The simplest weapon we ever made.
—Dr. Stanley Lovell, Of Spies and Stratagems
The CIA Museum is home to many interesting artifacts associated with the Central Intelligence Agency’s predecessor, the Office of Strategic Services; foreign intelligence organizations; and the CIA itself. The following article is the first in a series that will explore the Agency’s amazing history through the artifacts in the CIA Museum. This article focuses on the caltrop.
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A caltrop is a device—usually made out of metal—with four spikes arranged in such a way that when any three spikes rest on the ground, the fourth points upward. They come in all shapes and sizes—from Christmas tree caltrops with jagged edges to caltrops comprised of hollow spikes.
Caltrops are very useful in slowing the advance of troops attacking by vehicle or animal—horses, camels, and war elephants.
The weapon got its name from the star thistle, a weed with a form and function similar to its namesake.
During World War II, caltrops were used extensively for Jedburgh team operations. The Jedburgh teams were created in the early days of the Office of Strategic Services—the predecessor of today’s CIA. The teams of American, British and French officers would parachute into enemy-occupied territory to conduct sabotage. The Jedburghs scattered caltrops across enemy aircraft runways. These caltrops were made out of hollow spikes, which could puncture a self-sealing tire and cause it to blow out. When a fighter plane rolled over a caltrop during take off or landing, the tires would blow out, causing the plane to go into an uncontrollable ground loop and eventually crash.
In more recent examples, caltrops were used during the Korean War. The United Nations used caltrops against the sneaker-clad Chinese troops.
Today, caltrops are particularly effective when strewn across enemy roadways or airport runways.
Caltrops have been used throughout history in Europe, Asia, North Africa and the New World. However, caltrops are often overlooked in favor of more impressive warfare weaponry, such as bombs or poison gas. The unfortunate soul who stumbles across a caltrop during battle has healthy fear and respect for the silent weapon. When encountered, a caltrop can easily puncture pneumatic tires and gravely injure—and sometimes kill—soldiers or animals.
A caltrop could be considered the ideal weapon because they:
- Are cheap and easy to make,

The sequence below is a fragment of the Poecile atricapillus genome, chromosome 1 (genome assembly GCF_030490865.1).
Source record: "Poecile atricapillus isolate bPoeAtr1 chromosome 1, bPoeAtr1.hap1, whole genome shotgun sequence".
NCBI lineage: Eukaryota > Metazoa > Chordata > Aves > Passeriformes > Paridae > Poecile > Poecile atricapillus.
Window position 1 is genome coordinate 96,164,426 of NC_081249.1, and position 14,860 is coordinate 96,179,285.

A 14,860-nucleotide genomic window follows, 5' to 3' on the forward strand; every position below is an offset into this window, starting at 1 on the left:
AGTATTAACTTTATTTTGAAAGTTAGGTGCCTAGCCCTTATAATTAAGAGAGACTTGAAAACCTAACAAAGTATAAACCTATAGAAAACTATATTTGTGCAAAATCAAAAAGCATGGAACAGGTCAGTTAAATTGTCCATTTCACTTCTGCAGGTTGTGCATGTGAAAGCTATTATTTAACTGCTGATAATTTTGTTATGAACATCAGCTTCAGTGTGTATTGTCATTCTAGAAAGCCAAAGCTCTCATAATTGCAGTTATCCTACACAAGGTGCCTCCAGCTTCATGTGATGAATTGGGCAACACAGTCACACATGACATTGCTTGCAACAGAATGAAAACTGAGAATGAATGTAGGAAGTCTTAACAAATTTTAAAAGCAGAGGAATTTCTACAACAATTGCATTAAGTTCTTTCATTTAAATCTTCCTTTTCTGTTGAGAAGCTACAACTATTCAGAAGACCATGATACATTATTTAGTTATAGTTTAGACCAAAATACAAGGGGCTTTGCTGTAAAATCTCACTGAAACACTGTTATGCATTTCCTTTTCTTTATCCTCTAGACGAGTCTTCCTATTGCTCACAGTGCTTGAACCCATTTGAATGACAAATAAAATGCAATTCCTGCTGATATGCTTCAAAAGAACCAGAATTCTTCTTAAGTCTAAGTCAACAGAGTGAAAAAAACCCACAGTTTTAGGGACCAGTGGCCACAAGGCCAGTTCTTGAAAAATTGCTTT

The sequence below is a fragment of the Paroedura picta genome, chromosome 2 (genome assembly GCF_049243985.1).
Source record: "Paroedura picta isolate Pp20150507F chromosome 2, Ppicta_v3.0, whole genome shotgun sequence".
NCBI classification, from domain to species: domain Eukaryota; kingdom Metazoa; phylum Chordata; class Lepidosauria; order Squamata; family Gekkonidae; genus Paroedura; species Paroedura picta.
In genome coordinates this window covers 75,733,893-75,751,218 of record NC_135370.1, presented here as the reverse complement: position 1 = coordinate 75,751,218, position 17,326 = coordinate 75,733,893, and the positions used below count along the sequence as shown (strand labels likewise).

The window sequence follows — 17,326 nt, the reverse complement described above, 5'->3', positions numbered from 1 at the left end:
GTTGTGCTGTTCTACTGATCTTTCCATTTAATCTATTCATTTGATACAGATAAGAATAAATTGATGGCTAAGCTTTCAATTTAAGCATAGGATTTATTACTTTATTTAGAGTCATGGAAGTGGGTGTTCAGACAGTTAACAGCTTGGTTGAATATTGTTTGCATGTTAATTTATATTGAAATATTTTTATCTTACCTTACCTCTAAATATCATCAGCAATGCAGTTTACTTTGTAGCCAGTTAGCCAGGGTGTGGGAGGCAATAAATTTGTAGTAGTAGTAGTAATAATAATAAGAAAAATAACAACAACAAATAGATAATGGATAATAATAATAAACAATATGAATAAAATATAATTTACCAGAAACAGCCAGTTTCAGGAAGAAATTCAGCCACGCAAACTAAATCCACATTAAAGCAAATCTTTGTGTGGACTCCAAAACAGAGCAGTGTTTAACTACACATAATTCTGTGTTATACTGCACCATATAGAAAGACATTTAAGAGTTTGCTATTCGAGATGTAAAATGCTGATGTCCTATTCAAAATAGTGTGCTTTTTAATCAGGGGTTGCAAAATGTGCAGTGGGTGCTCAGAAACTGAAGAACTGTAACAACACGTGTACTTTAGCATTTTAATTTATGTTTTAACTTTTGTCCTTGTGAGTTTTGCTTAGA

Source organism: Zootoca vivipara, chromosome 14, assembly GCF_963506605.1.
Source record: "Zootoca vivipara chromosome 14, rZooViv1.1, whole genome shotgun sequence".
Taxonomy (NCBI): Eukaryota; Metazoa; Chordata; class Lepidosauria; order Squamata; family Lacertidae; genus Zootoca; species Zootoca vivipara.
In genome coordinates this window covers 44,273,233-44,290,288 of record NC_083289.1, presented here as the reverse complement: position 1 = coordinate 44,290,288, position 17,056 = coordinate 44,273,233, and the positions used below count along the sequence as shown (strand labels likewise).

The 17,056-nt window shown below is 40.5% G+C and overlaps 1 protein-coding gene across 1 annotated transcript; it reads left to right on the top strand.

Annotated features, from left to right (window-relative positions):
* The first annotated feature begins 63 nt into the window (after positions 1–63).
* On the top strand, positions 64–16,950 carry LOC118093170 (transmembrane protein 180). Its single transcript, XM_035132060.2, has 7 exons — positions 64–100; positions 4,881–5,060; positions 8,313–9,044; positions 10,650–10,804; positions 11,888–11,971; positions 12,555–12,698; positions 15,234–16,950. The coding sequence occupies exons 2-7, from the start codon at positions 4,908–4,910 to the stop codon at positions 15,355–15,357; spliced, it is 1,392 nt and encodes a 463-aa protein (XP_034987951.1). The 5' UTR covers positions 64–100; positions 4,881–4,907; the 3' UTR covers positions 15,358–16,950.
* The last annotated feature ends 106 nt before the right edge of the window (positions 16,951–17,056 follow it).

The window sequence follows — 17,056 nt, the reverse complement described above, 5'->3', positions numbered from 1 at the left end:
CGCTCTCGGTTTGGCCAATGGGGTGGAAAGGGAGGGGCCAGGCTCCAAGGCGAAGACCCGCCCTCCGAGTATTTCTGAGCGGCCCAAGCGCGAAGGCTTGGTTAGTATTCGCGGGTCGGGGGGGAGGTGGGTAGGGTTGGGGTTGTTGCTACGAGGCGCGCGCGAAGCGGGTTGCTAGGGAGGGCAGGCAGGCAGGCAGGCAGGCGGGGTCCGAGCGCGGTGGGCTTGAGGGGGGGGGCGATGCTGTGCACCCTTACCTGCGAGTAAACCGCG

- Retrievable and reusable,
- Extremely effective,
- Require no skill or training to use, and
- No maintenance or special care.
Caltrops were used as early as 331 B.C. at the Battle of Arbela—or Gaugamela—in what was once Persia. The Persians sowed caltrops across the battlefield to restrict Macedonian troop movement. When horses pulling chariots happened across a caltrop at full speed, the chariots were damaged and the horses were gravely injured. Despite the obstacle created by the caltrops, Alexander the Great of Macedonia was able to navigate through the caltrops and win this battle. He recognized the caltrop’s worth as a weapon and used them against other enemies.
The Romans adopted the caltrop from their encounters with Hellenistic armies. During the Battle of Nisibis fought in A.D. 217 in what is now southern Turkey, the Romans employed the caltrops in an ingenious manner. The Romans faked a retreat and dumped caltrops—which quickly sank into the sand—behind them. As the Parthians followed, horses and camels ran over the caltrops and were made lame, throwing their riders to the ground. The battle lasted for three days and ended in a draw between the two armies.
Genghis Kahn encountered caltrops during the Mongol invasions in 1213 when he attempted to attack the main fortress of the Chin Empire. The land surrounding the fort was littered with caltrops. After camping out near the fort for nearly a month, Genghis Kahn decided to move on to his next target rather than risk falling victim to a caltrop.
The Scots also used caltrops against the British during the Battle of Bannockburn fought near Stirling, Scotland, in 1314. The Scottish army placed nail caltrops on the battlefield, which ultimately halted the English cavalry and resulted in a British retreat. Historians say that the use of the caltrop during this battle contributed to the Scottish victory.
Caltrops continued to be used into the 17th century. A caltrop was found in Jamestown during an archaeological dig. The English settlers probably used caltrops to discourage surprise attacks by native Americans.
From the early Roman Empire to the Cold War, the caltrop has stood the test of time as a useful weapon.
The CIA Museum currently has a caltrop on display in the Directorate of Science and Technology exhibit.
To view a picture of a caltrop and see other artifacts, visit the CIA Museum Virtual Tour.